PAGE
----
Smriti Irani removed from NITI Ayog too, and with PM Narendra Modi’s approval


It’s not been even a month since Smriti Irani was unceremoniously moved out of the high-profile Information and Broadcasting ministry. Now she’s also been removed from the NITI Ayog as a special invitee.

Smriti Irani
File Photo

A notification by the Cabinet Secretariat made public the changes in NITI Aayog on Thursday stating that Union HRD Minister Prakash Javadekar had replaced the former I&B minister as the special invitee. Minister of State (Planning) Rao Inderjit Singh has found a place in NITI Ayog as ex-officio member.

Reports said that the recent changes had the approval of Prime Minister Narendra Modi. This assumes significance given that the next meeting of NITI Aayog’s governing council is scheduled for 17 June, when Modi himself will chair the meeting.

Irani had lost her Information and Broadcasting portfolio in a cabinet reshuffle on 14 May. The I&B ministry’s charge was given to Rajyavardhan Singh Rathore, who worked as Irani’s deputy in the ministry in the past.

Irani became of Twitter joke as her critics poked fun at her.

This was the second time an important ministry had been taken away from Irani. Earlier she was shunted out of the HRD ministry to a relatively less high-profile textiles ministry. Many had then felt that Irani was paying a heavy price for her diktat aimed to gag the Indian media. The I&B ministry headed by her had issued guidelines intended to cancel the journalists’ accreditation if they were accused of spreading fake news. The order had caused huge outcry among journalists, forcing Prime Minister Narendra Modi to intervene and subsequently withdraw the controversial order.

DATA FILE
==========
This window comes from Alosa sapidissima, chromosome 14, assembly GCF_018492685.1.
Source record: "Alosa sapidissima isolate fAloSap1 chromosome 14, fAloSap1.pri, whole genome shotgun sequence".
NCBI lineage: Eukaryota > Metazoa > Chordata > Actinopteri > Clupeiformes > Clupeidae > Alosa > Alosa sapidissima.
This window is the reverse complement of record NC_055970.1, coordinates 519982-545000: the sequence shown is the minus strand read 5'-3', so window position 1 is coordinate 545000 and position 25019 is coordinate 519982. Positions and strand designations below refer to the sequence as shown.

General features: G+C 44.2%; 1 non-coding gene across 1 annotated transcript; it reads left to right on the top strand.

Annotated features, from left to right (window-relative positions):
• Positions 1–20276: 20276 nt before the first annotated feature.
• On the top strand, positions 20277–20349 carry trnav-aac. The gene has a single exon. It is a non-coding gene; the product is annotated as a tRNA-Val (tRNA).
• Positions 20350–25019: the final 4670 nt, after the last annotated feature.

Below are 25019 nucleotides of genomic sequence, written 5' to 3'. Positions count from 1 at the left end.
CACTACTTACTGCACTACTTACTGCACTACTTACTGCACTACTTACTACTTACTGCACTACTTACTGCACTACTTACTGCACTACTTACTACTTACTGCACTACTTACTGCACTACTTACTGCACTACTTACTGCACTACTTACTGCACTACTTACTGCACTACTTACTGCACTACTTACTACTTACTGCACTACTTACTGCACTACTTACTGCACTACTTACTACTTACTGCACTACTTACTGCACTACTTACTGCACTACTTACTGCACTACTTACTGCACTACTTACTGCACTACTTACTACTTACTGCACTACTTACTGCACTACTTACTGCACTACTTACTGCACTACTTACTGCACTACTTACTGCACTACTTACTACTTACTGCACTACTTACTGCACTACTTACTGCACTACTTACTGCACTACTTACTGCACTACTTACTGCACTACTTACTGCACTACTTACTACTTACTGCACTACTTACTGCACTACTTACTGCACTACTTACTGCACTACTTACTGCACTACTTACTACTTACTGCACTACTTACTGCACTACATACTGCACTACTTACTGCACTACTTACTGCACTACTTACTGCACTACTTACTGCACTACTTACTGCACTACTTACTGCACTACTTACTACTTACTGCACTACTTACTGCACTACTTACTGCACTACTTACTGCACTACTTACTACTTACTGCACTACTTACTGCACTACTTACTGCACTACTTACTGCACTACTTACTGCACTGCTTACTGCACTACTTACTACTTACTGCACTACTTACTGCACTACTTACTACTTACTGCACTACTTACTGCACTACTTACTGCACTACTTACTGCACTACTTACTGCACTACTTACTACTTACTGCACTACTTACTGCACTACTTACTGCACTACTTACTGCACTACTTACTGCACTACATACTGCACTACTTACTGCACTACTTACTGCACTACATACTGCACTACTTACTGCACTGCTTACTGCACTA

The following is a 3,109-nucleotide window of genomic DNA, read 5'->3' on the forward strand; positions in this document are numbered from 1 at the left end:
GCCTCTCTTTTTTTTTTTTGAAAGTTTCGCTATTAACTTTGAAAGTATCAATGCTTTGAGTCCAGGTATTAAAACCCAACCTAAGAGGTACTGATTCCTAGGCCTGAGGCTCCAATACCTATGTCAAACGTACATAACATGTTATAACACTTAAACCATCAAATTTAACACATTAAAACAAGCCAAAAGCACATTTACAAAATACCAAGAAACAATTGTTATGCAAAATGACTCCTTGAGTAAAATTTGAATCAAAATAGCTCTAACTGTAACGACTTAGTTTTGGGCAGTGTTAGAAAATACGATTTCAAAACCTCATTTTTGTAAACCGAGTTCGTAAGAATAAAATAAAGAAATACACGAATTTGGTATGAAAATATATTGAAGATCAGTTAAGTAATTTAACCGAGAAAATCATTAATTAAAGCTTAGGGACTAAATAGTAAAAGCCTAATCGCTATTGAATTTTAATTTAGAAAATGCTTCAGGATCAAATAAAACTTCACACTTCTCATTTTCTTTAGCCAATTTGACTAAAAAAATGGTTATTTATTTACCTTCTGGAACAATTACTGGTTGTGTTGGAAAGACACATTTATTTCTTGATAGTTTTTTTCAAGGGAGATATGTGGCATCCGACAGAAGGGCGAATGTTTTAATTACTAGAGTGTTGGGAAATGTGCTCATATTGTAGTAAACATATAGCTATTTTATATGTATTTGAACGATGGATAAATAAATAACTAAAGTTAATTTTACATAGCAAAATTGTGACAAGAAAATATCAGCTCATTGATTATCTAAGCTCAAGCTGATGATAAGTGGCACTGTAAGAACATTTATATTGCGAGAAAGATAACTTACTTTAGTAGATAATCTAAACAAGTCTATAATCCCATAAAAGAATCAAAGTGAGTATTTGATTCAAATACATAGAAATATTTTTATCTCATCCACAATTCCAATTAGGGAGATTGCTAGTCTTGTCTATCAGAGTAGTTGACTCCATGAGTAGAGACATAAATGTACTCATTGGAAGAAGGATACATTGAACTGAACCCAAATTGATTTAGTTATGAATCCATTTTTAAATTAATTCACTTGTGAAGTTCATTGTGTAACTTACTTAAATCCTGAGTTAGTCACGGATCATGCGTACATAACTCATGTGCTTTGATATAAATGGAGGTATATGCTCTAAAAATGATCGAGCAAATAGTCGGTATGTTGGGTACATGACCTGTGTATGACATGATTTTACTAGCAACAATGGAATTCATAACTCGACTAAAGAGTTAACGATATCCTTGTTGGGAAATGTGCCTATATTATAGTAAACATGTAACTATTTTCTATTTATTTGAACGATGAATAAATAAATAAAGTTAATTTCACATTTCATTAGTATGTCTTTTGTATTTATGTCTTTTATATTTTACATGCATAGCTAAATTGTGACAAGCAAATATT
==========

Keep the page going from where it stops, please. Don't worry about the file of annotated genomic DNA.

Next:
She had later also initiated a consulting process on regulating the country’s online media. This had prompted at least 100 journalists and platforms including Janta Ka Reporter from across the country to write to the prime minister expressing their anger against the move.

Irani was also embroiled in a huge controversy involving Prasar Bharati Board after the PB chief, A Surya Prakash, sensationally slammed the then I&B minister for her ‘utter contempt’ towards the Board’s autonomy.

Prakash’s comments had come amidst reports of a serious fight between Irani and the PB members leading to a crisis-like situation within the country’s public broadcaster. The former journalist had gone on to accuse Irani of tinkering with the autonomy of the PB. He had said, “Another directive that flies against the letter and spirit of the Act is the one issued on February 5, 2018 directing Prasar Bharati to terminate all contractual employees. Members of the Board have taken strong exception to this, too. What kind of an autonomous media corporation is Prasar Bharati if it cannot hire contractual and casual manpower who are paid out of its own funds? In fact, I regard such orders as gross contempt of the Act and of Parliament itself. I have never found another Act of Parliament being treated with such contempt by bureaucrats as the Prasar Bharati Act!”


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